10 hours and 43 minutes. That’s the record set by a Zappos employee on June 11, 2016 for the longest customer service call in company history. Zappos sells shoes and clothing online. And they take customer service seriously. They also believe in open communication. So much so, that it’s enshrined as one of their ten core values: “Build open and honest relationships with communication.” Which is crucial given their unusual management structure.
Any business leader will tell you that their most valuable asset is their employees. (If they don’t, they don’t have their facts straight.) Employees who are empowered to speak up and offer feedback to their superiors are more likely to offer ideas on how to improve the business, as well as identify potential threats.
Especially now, as people look to their leaders for bold action—but it’s true at any time—businesses that are open to such feedback are better positioned to capitalize on the information to drive better cultural and business outcomes.
What Zappos gets right
Rather than having a traditional management hierarchy, Zappos has adopted a management philosophy called “holacracy,” where the company is self-managed by every employee. There is a hierarchy but it’s composed of a series of “circles,” or teams, each of which have leads. The lead can remove a person from their role but the members of each circle are the ones who have the power to change an individual’s responsibilities, not the lead.
The focus is on the work, not the role, as each employee may belong to more than one circle. Everyone is encouraged to offer their thoughts, insights and ideas on how to best do their work, which confers psychological safety and removes a key barrier to speaking up, which we call “social threat.”
Zappos CEO Tony Hsieh has acknowledged the approach isn’t right for everyone, but for those who commit, they go all in.
“There isn’t a day that goes by where there isn’t a mention of our Core Values in some way,” Zappos Chief of Staff, Jamie Naughton, said in a 2017 Forbes interview. “They allow everyone to easily prioritize what’s really most important.”
What Google gets right
Another company where employees are actively encouraged to speak their mind and share their ideas is Google. The company aims to have a flat organizational structure in order to encourage employees to actively challenge strategies they think can be improved.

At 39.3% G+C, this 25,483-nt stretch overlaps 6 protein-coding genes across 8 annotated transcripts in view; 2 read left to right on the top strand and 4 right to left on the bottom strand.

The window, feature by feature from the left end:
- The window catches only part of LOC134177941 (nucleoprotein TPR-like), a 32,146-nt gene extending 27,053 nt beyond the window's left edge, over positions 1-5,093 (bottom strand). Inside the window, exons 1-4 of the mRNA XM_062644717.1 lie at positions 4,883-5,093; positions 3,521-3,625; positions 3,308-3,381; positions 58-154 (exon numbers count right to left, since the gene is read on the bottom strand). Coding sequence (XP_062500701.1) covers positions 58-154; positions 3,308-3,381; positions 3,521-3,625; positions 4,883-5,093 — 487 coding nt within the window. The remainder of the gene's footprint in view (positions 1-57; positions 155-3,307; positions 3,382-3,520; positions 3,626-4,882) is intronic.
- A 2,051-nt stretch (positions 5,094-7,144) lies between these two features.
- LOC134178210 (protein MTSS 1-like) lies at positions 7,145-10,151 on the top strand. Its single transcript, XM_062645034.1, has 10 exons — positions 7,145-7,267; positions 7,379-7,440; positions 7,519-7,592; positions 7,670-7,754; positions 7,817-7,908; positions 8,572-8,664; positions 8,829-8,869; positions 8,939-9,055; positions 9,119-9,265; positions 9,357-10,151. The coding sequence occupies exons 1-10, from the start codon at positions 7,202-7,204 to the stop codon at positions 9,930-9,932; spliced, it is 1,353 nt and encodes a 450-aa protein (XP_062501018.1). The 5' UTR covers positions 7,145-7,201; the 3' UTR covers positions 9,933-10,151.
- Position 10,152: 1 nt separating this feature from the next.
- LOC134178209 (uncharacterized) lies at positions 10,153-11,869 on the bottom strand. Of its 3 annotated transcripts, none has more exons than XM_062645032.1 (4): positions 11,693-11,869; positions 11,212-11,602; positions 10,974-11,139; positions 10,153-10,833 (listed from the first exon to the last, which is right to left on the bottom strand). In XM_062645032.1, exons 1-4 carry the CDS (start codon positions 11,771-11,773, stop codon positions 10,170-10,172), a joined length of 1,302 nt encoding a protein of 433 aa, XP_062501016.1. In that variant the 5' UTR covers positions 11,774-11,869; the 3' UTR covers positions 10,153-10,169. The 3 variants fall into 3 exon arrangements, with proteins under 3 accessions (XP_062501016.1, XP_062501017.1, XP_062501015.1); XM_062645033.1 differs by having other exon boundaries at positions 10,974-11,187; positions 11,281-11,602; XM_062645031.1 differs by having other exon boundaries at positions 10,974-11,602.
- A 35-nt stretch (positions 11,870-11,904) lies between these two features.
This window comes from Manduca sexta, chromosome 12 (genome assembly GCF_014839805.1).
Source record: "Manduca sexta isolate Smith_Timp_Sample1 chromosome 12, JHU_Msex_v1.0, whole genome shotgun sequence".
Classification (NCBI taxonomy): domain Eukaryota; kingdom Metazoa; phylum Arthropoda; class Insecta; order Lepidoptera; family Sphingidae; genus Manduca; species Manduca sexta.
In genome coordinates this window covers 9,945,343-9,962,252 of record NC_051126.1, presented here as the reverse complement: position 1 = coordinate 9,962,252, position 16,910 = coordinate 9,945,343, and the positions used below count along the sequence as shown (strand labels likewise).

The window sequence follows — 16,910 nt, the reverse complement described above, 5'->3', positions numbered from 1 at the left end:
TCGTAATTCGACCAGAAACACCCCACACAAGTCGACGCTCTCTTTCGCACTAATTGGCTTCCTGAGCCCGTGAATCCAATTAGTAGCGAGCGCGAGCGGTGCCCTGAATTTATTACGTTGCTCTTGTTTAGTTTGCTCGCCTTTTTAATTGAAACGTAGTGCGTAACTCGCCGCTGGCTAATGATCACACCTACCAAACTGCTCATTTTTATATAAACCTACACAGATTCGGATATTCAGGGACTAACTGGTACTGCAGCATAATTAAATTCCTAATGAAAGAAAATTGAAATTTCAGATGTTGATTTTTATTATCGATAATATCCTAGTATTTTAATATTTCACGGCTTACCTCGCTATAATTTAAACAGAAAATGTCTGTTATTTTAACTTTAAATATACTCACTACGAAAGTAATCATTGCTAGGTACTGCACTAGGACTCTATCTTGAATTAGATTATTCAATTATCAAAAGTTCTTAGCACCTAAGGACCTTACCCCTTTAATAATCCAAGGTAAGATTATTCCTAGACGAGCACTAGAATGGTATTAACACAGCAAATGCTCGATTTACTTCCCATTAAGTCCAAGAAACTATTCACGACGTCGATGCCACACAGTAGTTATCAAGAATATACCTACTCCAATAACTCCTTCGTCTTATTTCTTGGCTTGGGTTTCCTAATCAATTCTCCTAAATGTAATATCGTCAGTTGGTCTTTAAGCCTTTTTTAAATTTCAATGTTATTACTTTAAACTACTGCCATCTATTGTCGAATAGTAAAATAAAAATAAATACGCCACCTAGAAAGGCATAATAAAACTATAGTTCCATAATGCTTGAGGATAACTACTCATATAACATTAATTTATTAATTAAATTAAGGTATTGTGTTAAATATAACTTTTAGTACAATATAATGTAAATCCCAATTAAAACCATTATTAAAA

Google even has teams dedicated to figuring out the ideal conditions that enable people to work more effectively together. They’ve discovered that creating an environment in which people feel psychologically safe to offer their ideas and criticisms is key to both employee satisfaction and high performance.
Google shares were priced at $85 at their IPO in 2004. At the end of 2019, the share price was $1,377, an increase of 1,620%. There are many reasons for Google’s success but its focus on creating a positive, open and transparent work environment is one of them.
What Bridgewater gets right
Taking the idea of an open culture even further is Bridgewater Associates. Ray Dalio, the founder, has inscribed the culture of the company in a book called “Principles: Life and Work.” One of the key tenets is “radical transparency” which demands that everyone at the firm be open to both receiving and offering blunt criticism and evaluation on a real-time basis. Almost all interactions are video-taped for later review and to serve as case studies.
The environment is not for everyone—supposedly, a third of new employees don’t last two years at the firm. But those that survive have been known to say they can’t imagine working anywhere else.
Bridgewater is an extreme example of an open culture but it appears to work—it’s the largest hedge fund in the world with over $160 billion in assets. Its flagship fund, Pure Alpha, has produced a remarkable 11.5% average annual return over its 28-year history. While Bridgewater may be too harsh for many, it’s an instructive example of what openness can achieve.
These are a few examples of what can happen when companies build a culture of openness, as well as what can happen when employees are discouraged from speaking up. Now look at your own organization: What are some of the obstacles in getting your employees to speak up? How can these obstacles be overcome?
Author: Michael Corcoran